21 September 2017

Uganda: How Uganda Wasted Jamafest Opportunity

The East African Jumuiya ya Afrika Mashariki Utamaduni festival (Jamafest) happens every two years on a rotational basis.

First edition was held in Rwanda in 2013 and two years later, the festivities shifted to Kenya where Uganda was announced as hosts of the 2017 edition that took place last week. For many artistes and promoters, Jamafest is a golden concept.

"It is an idea that doesn't only promote art and culture but carries tourism with them," commented one Eric Ntaro on his social media page.

The festival at each edition brings together artistes from all the member states of the East African Community to turn the host city into a melting pot of arts and culture; this is a chance for the host to market more than what they programme, since unlike the visitors, they can invite as many exhibitors as possible with little financial impact.

Indeed Uganda had more exhibitors than all the other countries combined; some just showed up to sell merchandise without being invited, but that was almost it. Since the organizers - government - had not advertised the event, Ugandans knew little to nothing about what was going on.

The anticipation of artistes selling their work to exhibition patrons quickly became a fluff. The anticipated pour-in from Ugandans buying visual art or even watching performers from Burundi, Kenya, Tanzania, South Sudan and Rwanda also did not happen; most of the time, the performances at Kololo ceremonial grounds were watched by the performers from other countries instead of the intended audience.

"The stage and organization here is good," said an official from Tanzania, adding that the only problem was a small crowd. "It's like we are performing for ourselves most of the times."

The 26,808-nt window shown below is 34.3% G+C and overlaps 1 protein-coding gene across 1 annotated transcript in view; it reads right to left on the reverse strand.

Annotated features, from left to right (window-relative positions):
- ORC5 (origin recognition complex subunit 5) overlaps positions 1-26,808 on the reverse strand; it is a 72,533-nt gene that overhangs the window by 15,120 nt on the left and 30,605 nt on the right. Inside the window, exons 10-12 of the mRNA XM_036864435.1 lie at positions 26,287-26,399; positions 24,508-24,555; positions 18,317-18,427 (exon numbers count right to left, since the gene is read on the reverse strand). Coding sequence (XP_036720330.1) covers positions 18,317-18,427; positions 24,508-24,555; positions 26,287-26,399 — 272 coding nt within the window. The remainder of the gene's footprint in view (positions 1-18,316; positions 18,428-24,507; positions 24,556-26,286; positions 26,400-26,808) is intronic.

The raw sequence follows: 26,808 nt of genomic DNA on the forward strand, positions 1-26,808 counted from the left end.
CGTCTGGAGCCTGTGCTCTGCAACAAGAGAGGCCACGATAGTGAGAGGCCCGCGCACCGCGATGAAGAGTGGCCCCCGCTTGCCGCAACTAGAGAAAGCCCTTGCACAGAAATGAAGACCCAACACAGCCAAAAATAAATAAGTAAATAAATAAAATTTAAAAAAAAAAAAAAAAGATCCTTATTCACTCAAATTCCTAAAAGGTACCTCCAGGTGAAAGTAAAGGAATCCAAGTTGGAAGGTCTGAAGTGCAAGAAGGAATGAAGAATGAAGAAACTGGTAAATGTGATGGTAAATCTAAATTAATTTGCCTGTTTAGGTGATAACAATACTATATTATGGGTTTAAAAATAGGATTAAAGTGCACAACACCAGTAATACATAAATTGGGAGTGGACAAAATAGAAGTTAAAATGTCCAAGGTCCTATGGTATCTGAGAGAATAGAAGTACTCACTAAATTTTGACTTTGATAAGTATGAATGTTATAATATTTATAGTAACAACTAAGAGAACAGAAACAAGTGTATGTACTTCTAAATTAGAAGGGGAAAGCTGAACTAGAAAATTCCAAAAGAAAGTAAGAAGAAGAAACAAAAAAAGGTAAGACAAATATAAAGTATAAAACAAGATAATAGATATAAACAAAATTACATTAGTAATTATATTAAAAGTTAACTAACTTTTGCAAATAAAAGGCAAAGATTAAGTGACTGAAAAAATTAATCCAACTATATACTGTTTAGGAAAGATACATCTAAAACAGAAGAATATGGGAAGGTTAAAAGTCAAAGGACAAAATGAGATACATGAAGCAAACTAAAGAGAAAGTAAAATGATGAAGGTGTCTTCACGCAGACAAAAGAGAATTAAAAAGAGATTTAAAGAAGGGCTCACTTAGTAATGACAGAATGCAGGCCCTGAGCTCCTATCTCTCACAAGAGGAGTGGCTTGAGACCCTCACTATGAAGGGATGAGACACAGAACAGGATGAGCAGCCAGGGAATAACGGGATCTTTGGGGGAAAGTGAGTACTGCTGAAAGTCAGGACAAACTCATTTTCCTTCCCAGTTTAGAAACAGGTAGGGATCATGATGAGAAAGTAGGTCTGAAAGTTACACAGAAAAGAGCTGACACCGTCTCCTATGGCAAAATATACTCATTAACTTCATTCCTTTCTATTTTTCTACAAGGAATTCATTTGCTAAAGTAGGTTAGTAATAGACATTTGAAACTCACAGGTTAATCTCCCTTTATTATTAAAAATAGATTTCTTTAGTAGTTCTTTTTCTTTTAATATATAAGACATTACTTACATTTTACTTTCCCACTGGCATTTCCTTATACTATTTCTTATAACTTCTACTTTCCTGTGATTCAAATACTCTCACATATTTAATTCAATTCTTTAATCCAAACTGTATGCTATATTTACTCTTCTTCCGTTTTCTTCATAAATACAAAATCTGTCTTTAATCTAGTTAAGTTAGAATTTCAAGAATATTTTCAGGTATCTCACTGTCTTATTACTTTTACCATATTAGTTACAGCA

The official wondered why Jamafest was not on Kampala's billboards downtown or even near the two venues - Kololo and the National theatre.

According to an insider from the ministry of Gender, Labour and Social Development, "The ministry had wanted to organize the whole show at Namboole stadium with a hefty budget set aside for the venue."

The source says after moving back and forth, Namboole was rejected in favour of Kololo and the National theatre, although works to renovate the latter for the festival would only start in mid-July.

Because there was no promotion for the festival, the opening Saturday that had a carnival in Kampala only became a traffic disaster with many people questioning what was going on. The follow-up cultural presentation did not save things as even the invited diplomats were a no-show.

The ministry diplomats, politicians and MPs invited for the festival whose official opening at Kololo was meant to be graced by President Yoweri Museveni didnt show up.

Instead, the president embarked on countryside trips to talk about the land bill amendment on radio, and like that, the diplomats, MPs and many politicians reportedly cancelled their attendance.

"The diplomats' tent was empty, glaring at us all through," complained Andrew Ssebaggala, an artist.

Without an attendance from both politicians and the public, exhibitors such as Teddy Nabisenke of Tsenke Designs did not make any sales even as they labored to showcase their works at Kololo for all the days the festival was on.

The festival had some glory days at the National theatre where some people actually showed up for the traditional music showcases for at least two days, which convinced organisers to move the closing festivities there too to avoiding empty seats suffered at Kololo.

Tanzania was announced the host of the 2019 edition and they have vowed to teach Uganda what hosting an event like Jamafest means.

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